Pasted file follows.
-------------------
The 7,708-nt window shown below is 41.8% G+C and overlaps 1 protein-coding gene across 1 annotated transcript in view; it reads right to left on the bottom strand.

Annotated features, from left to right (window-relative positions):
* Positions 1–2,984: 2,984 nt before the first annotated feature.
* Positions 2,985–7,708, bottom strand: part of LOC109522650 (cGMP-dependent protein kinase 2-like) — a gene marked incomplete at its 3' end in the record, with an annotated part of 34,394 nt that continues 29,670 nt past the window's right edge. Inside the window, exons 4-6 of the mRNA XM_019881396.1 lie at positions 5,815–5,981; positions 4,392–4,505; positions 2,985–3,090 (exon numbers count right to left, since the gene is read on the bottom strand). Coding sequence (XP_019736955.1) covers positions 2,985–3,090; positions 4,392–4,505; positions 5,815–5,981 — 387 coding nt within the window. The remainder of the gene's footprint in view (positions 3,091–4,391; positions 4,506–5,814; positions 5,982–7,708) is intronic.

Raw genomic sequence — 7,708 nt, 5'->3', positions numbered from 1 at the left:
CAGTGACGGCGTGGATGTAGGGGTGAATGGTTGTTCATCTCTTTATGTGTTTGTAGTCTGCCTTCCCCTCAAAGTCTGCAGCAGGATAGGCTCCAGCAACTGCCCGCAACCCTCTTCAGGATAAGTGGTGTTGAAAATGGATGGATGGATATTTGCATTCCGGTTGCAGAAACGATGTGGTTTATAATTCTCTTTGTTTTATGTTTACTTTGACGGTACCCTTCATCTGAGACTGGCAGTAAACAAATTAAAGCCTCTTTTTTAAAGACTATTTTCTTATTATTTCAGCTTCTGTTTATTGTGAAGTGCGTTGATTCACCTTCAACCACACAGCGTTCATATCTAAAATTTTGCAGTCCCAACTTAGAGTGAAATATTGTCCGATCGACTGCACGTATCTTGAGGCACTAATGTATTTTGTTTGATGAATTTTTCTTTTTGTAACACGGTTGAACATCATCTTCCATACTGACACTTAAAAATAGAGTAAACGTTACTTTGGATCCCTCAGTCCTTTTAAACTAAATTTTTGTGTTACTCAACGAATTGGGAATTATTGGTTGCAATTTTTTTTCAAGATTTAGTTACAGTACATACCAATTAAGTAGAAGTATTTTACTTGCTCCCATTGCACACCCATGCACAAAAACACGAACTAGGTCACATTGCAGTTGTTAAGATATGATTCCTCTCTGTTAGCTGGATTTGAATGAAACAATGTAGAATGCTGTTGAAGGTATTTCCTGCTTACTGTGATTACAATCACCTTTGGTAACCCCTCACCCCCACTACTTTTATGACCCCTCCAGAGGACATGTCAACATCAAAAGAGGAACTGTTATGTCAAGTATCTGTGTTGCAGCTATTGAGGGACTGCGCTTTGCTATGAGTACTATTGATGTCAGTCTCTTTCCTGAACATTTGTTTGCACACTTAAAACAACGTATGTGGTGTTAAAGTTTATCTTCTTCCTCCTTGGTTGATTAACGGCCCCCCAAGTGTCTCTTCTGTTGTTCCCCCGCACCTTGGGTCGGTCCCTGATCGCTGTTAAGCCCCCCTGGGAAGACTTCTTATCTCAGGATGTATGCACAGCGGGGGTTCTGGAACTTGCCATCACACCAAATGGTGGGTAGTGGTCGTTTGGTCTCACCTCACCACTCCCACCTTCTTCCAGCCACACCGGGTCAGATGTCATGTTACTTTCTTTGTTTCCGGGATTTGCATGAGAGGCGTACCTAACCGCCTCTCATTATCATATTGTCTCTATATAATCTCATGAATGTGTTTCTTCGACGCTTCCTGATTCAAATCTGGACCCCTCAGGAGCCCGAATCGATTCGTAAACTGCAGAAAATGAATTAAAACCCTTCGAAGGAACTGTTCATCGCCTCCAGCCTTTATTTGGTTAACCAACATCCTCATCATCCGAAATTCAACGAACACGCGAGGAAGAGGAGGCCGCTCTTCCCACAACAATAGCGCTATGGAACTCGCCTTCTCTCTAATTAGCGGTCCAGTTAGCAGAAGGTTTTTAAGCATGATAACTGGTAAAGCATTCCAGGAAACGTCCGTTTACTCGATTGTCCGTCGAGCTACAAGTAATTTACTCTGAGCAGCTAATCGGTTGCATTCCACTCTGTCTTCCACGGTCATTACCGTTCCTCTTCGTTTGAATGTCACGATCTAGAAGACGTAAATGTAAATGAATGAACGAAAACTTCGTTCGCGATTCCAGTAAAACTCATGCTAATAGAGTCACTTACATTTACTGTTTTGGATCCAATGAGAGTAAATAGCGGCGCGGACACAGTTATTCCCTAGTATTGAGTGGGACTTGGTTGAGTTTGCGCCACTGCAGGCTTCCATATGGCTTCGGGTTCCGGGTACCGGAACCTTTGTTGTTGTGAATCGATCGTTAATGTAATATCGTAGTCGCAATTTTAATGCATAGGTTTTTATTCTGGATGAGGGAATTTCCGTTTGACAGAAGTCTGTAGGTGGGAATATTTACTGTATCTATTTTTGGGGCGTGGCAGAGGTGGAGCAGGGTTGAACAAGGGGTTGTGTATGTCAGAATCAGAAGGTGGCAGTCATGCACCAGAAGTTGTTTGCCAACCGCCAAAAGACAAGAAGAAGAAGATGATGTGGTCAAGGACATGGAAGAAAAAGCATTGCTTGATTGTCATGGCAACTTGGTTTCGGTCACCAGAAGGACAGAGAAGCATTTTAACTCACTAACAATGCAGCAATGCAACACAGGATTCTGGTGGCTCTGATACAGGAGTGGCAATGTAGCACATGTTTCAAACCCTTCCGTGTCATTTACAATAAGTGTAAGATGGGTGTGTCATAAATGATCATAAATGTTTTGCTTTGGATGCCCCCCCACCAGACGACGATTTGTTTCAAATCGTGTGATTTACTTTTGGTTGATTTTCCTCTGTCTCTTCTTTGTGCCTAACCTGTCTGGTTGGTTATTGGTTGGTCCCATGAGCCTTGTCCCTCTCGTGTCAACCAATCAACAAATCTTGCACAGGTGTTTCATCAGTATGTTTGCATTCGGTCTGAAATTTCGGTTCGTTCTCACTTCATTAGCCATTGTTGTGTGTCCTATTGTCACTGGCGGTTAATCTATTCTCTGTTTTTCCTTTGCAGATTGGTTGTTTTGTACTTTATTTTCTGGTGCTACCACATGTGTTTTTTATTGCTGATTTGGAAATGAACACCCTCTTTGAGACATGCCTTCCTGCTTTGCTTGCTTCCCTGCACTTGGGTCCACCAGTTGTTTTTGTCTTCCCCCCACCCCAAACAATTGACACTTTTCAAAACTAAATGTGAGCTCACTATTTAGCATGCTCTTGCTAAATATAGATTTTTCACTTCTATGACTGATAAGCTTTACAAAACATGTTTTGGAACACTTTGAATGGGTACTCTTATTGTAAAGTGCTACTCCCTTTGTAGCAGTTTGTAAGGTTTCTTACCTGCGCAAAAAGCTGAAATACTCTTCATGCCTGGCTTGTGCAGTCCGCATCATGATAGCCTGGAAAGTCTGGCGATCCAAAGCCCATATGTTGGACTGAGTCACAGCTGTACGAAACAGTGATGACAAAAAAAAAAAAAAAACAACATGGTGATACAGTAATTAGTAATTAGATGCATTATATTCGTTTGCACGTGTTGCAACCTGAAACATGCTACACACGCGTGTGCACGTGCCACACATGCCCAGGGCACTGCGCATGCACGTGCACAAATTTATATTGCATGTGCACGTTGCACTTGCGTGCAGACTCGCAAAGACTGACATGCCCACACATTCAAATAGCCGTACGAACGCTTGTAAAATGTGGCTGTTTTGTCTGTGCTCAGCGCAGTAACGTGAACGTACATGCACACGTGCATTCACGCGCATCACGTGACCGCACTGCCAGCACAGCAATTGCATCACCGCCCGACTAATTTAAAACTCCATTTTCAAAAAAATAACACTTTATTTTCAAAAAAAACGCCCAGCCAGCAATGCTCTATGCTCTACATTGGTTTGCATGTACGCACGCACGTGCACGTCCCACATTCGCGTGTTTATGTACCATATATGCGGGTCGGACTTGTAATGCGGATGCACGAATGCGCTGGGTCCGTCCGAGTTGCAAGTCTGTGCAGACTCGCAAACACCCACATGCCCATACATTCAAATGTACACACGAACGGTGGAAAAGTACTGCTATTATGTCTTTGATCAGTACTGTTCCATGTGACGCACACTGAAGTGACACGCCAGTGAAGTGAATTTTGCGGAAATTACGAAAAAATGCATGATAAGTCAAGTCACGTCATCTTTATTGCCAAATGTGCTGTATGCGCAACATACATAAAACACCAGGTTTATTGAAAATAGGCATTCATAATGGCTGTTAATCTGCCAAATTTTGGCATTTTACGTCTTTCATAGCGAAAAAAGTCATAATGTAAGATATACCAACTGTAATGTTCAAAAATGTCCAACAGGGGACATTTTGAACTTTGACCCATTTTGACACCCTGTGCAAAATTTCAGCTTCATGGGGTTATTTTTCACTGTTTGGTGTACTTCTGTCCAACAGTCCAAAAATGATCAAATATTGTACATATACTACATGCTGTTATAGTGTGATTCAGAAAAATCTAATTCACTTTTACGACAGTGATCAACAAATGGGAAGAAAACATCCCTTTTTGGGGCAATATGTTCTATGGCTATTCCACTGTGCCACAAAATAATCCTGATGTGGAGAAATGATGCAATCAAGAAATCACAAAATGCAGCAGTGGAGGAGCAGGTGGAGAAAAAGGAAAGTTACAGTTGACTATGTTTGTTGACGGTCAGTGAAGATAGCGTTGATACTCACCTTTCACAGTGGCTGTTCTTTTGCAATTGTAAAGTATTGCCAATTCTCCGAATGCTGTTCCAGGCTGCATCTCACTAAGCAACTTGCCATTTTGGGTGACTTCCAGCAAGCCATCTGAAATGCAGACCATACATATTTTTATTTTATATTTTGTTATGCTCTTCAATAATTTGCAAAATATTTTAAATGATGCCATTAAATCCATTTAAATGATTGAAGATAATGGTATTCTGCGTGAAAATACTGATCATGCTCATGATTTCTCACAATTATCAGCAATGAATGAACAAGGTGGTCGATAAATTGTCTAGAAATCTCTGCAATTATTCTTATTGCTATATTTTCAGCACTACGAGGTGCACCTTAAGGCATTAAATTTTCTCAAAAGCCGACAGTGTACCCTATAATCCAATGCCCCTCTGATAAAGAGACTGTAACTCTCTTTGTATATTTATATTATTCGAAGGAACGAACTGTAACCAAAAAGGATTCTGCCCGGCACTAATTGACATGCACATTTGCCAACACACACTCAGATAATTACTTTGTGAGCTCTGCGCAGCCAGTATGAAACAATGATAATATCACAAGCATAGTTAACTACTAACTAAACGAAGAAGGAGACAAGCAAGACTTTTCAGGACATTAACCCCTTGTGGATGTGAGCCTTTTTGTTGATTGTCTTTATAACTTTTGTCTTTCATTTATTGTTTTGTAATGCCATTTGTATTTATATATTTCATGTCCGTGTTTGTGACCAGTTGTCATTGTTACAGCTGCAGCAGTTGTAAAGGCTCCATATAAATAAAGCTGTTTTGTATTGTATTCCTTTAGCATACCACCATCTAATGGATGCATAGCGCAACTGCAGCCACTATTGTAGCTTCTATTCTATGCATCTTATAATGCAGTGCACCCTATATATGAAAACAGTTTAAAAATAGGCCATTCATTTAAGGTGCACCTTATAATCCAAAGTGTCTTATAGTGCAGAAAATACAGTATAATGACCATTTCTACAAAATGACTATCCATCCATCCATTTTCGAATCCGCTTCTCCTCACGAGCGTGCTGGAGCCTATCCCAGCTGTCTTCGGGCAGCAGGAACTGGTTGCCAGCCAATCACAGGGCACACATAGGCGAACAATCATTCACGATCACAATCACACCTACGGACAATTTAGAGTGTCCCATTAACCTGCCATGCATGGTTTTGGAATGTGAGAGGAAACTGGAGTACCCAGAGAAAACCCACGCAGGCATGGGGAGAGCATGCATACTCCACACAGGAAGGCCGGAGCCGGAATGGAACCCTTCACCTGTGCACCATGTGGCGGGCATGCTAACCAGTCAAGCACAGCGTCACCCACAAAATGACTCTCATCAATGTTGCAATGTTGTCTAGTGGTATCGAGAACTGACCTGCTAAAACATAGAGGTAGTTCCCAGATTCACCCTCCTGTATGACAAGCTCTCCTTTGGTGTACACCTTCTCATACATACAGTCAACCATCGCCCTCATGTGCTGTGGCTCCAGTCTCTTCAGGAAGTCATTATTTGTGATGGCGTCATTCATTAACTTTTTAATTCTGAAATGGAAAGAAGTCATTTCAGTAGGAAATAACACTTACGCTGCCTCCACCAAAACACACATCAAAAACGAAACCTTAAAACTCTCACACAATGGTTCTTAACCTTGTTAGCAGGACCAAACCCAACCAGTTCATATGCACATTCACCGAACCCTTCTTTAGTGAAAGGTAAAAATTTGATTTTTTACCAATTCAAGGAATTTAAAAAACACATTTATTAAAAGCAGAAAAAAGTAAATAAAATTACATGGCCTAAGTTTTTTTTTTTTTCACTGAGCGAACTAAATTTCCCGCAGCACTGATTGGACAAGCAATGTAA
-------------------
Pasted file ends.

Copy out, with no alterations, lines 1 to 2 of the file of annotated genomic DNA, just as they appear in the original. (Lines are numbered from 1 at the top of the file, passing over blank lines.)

The 7,708-nt window shown below is 41.8% G+C and overlaps 1 protein-coding gene across 1 annotated transcript in view; it reads right to left on the bottom strand.

Annotated features, from left to right (window-relative positions):